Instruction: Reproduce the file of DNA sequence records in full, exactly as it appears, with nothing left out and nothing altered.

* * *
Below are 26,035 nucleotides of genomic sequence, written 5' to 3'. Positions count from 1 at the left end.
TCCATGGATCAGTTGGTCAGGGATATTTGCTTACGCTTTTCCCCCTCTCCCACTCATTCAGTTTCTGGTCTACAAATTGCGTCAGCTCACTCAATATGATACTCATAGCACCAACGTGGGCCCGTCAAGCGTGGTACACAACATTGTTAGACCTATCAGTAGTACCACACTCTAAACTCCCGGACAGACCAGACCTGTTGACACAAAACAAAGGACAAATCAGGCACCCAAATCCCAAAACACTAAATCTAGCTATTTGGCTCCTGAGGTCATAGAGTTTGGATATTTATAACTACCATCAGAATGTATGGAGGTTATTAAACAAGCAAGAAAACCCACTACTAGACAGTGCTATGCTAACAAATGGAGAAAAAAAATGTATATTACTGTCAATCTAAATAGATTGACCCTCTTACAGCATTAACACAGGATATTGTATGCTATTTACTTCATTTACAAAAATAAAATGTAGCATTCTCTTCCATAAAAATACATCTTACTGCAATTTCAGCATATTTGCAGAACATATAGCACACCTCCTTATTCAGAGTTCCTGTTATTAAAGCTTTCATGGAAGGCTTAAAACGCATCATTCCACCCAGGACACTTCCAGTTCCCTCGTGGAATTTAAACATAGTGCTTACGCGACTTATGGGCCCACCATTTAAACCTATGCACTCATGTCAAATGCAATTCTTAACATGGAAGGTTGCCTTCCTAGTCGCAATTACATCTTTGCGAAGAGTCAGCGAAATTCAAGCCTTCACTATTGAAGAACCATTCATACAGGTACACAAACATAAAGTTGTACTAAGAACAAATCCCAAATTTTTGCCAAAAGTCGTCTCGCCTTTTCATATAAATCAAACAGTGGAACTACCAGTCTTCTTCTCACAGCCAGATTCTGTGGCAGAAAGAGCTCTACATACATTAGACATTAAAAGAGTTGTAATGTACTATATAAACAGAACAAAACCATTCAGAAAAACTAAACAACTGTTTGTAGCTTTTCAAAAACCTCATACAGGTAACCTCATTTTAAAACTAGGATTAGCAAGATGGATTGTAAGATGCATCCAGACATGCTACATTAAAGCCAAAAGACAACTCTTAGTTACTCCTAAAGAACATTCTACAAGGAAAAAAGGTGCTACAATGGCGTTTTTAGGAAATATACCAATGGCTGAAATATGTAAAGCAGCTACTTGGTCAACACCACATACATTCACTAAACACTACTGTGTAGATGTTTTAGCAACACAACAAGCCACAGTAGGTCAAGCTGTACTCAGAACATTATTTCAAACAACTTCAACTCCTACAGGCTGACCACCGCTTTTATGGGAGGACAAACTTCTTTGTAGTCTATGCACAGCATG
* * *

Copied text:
Below are 26,035 nucleotides of genomic sequence, written 5' to 3'. Positions count from 1 at the left end.
TCCATGGATCAGTTGGTCAGGGATATTTGCTTACGCTTTTCCCCCTCTCCCACTCATTCAGTTTCTGGTCTACAAATTGCGTCAGCTCACTCAATATGATACTCATAGCACCAACGTGGGCCCGTCAAGCGTGGTACACAACATTGTTAGACCTATCAGTAGTACCACACTCTAAACTCCCGGACAGACCAGACCTGTTGACACAAAACAAAGGACAAATCAGGCACCCAAATCCCAAAACACTAAATCTAGCTATTTGGCTCCTGAGGTCATAGAGTTTGGATATTTATAACTACCATCAGAATGTATGGAGGTTATTAAACAAGCAAGAAAACCCACTACTAGACAGTGCTATGCTAACAAATGGAGAAAAAAAATGTATATTACTGTCAATCTAAATAGATTGACCCTCTTACAGCATTAACACAGGATATTGTATGCTATTTACTTCATTTACAAAAATAAAATGTAGCATTCTCTTCCATAAAAATACATCTTACTGCAATTTCAGCATATTTGCAGAACATATAGCACACCTCCTTATTCAGAGTTCCTGTTATTAAAGCTTTCATGGAAGGCTTAAAACGCATCATTCCACCCAGGACACTTCCAGTTCCCTCGTGGAATTTAAACATAGTGCTTACGCGACTTATGGGCCCACCATTTAAACCTATGCACTCATGTCAAATGCAATTCTTAACATGGAAGGTTGCCTTCCTAGTCGCAATTACATCTTTGCGAAGAGTCAGCGAAATTCAAGCCTTCACTATTGAAGAACCATTCATACAGGTACACAAACATAAAGTTGTACTAAGAACAAATCCCAAATTTTTGCCAAAAGTCGTCTCGCCTTTTCATATAAATCAAACAGTGGAACTACCAGTCTTCTTCTCACAGCCAGATTCTGTGGCAGAAAGAGCTCTACATACATTAGACATTAAAAGAGTTGTAATGTACTATATAAACAGAACAAAACCATTCAGAAAAACTAAACAACTGTTTGTAGCTTTTCAAAAACCTCATACAGGTAACCTCATTTTAAAACTAGGATTAGCAAGATGGATTGTAAGATGCATCCAGACATGCTACATTAAAGCCAAAAGACAACTCTTAGTTACTCCTAAAGAACATTCTACAAGGAAAAAAGGTGCTACAATGGCGTTTTTAGGAAATATACCAATGGCTGAAATATGTAAAGCAGCTACTTGGTCAACACCACATACATTCACTAAACACTACTGTGTAGATGTTTTAGCAACACAACAAGCCACAGTAGGTCAAGCTGTACTCAGAACATTATTTCAAACAACTTCAACTCCTACAGGCTGACCACCGCTTTTATGGGAGGACAAACTTCTTTGTAGTCTATGCACAGCATG